‣ Learn more about the visual editor:

    ‣ Documentation: rstudio.github.io/visual-markdown-editing
    more resources…

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  39. use


    version


    control
    6

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  40. changes


    tracked by
    hosted


    on

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  41. 2
    Git work
    fl
    ows
    GitHub
    fi
    rst
    Local
    fi
    rst

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  42. GitHub
    fi
    rst
    Today I start a new
    project!


    So I’ll do the right thing and
    create a repo first.
    ‣ Step 1: Create a new repo on GitHub


    ‣ Step 2: Copy the repo URL


    ‣ Step 3: Clone it using RStudio


    ‣ Step 4: Make changes locally


    ‣ Step 6: Commit and push to GitHub


    ‣ Step 7: Confirm your changes have propagated to GitHub

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  43. Local
    fi
    rst
    I have been working on
    a project for a while, and now
    I’m realising I should have
    been tracking it with git.
    ‣ Step 1: Create an RStudio Project from existing directory (if
    an .Rproj file doesn’t already exist)


    ‣ Step 2: usethis::use_git() and follow instructions


    ‣ Step 3: usethis::use_github() and follow instructions

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  44. demo
    git & github

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  45. ‣ Learn more about using Git and GitHub with R:

    ‣ Book: happygitwithr.com

    ‣ Learn more about Git setup:

    ‣ Documentation: usethis.r-lib.org/articles/articles/usethis-setup.html
    more resources…

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  46. automate


    your


    process
    7

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  47. raw
    -
    data
    processed
    -
    data
    scripts
    manuscript
    f
    i
    gures
    | -
    01-load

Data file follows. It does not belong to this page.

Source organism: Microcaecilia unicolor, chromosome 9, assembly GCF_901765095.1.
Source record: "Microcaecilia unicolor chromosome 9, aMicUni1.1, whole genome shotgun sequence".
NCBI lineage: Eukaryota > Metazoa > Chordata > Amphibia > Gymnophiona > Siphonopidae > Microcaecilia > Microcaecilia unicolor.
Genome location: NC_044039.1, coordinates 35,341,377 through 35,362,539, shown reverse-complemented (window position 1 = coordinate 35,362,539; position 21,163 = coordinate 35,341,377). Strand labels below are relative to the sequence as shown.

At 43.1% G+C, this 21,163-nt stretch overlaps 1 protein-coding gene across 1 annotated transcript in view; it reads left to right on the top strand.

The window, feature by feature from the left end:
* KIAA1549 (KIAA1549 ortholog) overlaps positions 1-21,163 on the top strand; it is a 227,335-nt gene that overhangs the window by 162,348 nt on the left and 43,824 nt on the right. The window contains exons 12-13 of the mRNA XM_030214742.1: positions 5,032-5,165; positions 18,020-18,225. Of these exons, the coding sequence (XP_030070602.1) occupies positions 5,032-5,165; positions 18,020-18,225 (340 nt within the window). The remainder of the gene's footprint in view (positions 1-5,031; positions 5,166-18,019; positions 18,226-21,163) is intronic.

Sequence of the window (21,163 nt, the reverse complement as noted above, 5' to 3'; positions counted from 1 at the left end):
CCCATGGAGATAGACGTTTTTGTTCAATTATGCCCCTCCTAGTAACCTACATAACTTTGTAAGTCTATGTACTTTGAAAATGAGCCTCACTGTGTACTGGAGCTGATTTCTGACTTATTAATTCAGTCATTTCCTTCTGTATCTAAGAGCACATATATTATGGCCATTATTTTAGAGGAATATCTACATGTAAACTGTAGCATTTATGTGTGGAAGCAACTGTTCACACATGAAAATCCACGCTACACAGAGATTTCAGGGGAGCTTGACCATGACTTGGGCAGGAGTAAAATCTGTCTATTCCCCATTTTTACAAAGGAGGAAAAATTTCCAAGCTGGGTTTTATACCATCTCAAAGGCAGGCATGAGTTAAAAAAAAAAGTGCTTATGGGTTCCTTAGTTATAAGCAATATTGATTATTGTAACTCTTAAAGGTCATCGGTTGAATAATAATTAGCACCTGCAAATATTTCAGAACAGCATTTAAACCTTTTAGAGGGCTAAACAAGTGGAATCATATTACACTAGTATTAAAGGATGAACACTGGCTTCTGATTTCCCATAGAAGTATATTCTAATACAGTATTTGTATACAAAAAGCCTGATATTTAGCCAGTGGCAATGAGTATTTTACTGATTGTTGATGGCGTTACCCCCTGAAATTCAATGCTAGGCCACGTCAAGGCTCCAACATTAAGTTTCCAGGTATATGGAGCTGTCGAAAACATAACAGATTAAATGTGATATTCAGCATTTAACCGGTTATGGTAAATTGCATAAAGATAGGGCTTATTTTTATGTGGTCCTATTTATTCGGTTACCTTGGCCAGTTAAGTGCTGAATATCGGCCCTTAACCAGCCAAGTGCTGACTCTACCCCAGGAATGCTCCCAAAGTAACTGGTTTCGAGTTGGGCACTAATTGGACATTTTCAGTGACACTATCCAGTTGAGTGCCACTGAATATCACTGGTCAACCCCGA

-
    packages.R
    | -
    03-clean
    -
    data.R
    | -
    04-explore.R
    | -
    05-model.R
    | -
    06-summarise.R
    | -
    02-load
    -
    data.R
    | -
    00-analyse.R

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  48. Karl Broman. “Minimal Make”, kbroman.org/minimal_make.
    📖


    recommended


    reading

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  49. Will Landau. “The targets R Package User
    Manual”, books.ropensci.org/targets.
    📖


    recommended


    reading

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  50. share


    computing


    environment
    8

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  52. 1 organize your project


    2 write READMEs liberally


    3 keep data tidy & machine readable


    4 comment your code


    5 use literate programming


    6 use version control


    7 automate your process


    8 share computing environment

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  53. Greg Wilson, Jennifer Bryan, Karen Cranston,


    Justin Kitzes, Lex Nederbragt, Tracy K. Teal


    “Good enough practices in scientific computing."


    PLoS computational biology 13.6 (2017): e1005510.

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  54. Improve your work
    fl
    ow


    for reproducible science
    mine-cetinkaya-rundel
    [email protected]
    @minebocek
    🔗 bit.ly/improve-repro-workflow

    View Slide